[Ip-health] Cross Regional Statement by Egypt at the Human Rights Council : Towards a Human Rights Approach to Intellectual Property
Ahmed Abdel Latif
aabdellatif at ictsd.ch
Fri Mar 14 12:25:47 PDT 2014
The cross regional statement below (Towards a Human Rights Approach to Intellectual Property) was delivered today - 14th March 2014 - by Egypt, on behalf of 90 countries, at the UN Human Rights Council in Geneva.
It states that: "International relevant organizations in the field of intellectual property should take fully into account the existing State obligations under international human rights instruments in conducting their activities, and to perform regular human rights impact assessments of intellectual property systems, including on access to medicines and intellectual property."
Senior Programme Manager
Innovation, Technology and IP
International Centre for Trade and Sustainable Development (ICTSD)
The Human Rights Council
Ambassador Dr. Walid M. Abdelnasser
Permanent Representative of Egypt to the United Nations
and other International Organizations in Geneva
I have the honor to deliver this statement on behalf of a group of countries from several different regional geographical and political groups, endorsed by the African, Arab and OIC groups and members of other groupings, totaling 90 countries.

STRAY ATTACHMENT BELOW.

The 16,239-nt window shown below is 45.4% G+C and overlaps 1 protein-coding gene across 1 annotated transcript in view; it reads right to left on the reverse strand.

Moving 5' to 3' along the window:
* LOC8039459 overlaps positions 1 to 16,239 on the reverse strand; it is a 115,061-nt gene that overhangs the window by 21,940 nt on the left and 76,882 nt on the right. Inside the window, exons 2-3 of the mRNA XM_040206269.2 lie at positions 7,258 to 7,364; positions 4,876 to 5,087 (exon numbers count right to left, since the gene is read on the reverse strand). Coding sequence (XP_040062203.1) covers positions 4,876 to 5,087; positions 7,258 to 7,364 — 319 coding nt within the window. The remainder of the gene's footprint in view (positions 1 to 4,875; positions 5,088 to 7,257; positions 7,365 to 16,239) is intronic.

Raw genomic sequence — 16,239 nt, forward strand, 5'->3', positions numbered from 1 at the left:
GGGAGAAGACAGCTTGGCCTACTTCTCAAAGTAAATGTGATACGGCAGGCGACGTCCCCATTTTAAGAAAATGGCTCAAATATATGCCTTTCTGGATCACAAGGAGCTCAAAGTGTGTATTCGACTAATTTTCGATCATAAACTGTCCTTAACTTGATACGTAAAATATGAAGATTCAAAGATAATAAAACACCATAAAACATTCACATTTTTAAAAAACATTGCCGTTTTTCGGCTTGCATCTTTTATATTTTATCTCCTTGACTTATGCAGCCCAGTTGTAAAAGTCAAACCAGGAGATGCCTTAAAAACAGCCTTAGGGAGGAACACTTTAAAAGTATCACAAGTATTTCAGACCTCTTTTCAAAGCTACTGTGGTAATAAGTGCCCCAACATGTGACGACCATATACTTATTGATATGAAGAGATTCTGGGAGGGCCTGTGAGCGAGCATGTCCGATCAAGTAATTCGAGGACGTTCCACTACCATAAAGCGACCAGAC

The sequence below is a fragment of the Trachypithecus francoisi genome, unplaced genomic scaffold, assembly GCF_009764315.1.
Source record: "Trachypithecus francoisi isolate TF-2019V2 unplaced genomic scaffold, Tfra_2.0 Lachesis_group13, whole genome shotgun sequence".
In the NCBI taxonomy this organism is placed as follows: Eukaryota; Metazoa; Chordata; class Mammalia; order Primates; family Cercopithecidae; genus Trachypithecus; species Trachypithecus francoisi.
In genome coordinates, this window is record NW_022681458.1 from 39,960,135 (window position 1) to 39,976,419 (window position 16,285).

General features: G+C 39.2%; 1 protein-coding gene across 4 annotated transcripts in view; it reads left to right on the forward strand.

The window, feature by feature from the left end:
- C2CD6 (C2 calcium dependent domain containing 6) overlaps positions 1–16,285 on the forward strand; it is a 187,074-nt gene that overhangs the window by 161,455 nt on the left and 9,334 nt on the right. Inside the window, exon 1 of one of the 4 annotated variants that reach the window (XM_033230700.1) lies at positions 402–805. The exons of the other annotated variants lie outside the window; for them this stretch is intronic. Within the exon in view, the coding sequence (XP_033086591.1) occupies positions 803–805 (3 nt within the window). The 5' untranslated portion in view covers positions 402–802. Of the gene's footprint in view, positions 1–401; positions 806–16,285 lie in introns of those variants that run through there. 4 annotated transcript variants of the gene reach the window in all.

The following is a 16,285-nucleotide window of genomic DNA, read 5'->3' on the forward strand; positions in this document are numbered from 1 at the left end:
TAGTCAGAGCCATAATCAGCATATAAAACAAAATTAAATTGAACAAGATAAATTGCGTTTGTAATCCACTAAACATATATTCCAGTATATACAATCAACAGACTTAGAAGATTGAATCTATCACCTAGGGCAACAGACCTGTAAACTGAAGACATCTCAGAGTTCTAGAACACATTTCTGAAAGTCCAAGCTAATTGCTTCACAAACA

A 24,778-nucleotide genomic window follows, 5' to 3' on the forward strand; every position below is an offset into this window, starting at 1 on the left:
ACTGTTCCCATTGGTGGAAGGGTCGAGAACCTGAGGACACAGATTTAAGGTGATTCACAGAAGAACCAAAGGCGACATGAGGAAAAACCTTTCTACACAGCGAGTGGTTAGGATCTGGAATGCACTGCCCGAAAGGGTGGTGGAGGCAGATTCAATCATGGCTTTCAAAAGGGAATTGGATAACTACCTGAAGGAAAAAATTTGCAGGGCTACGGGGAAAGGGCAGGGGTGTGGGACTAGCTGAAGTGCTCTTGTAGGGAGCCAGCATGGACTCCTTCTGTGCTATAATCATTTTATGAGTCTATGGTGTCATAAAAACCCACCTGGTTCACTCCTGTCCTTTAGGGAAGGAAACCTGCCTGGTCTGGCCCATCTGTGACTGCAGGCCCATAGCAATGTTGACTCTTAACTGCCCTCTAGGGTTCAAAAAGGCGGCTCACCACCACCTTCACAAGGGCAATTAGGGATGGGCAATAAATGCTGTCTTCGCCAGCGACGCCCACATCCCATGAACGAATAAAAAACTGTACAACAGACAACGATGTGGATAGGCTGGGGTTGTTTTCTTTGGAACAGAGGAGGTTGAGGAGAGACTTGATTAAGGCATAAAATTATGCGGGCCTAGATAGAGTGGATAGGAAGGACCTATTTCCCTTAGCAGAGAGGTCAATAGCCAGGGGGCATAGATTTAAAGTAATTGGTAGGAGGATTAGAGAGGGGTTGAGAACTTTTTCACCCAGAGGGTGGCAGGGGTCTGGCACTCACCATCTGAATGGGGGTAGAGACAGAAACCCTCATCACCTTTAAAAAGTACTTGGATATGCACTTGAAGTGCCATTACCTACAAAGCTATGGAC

Intellectual property regimes should contribute to the promotion of technological innovation and to the transfer and dissemination of technology, to the mutual advantage of producers and users of technological knowledge and in a manner conducive to social and economic welfare, and to a balance of rights and obligations. Intellectual property regimes have been established on the fundamental trade-off that Intellectual Property Rights are a special privilege given to right-holders for the economic exploitation of their works, and designed to serve the public purpose of promoting the progress of Science and Culture. For this reason, international Intellectual Property systems should seek to balance the moral and economic rights of creators and inventors with the collective and wider interests and needs of the society. Article 27 of the Universal Declaration of Human Rights recognizes the right "to share in scientific advancement and its benefits" as well as to the "protection of the moral and material interests resulting from scientific, literary or artistic production of which he is the author", subject to limitations in the public interest. The right to enjoy the benefits of scientific progress and its applications is also recognized in article 15(1) of the International Covenant on Economic, Social and Cultural Rights (ICESCR).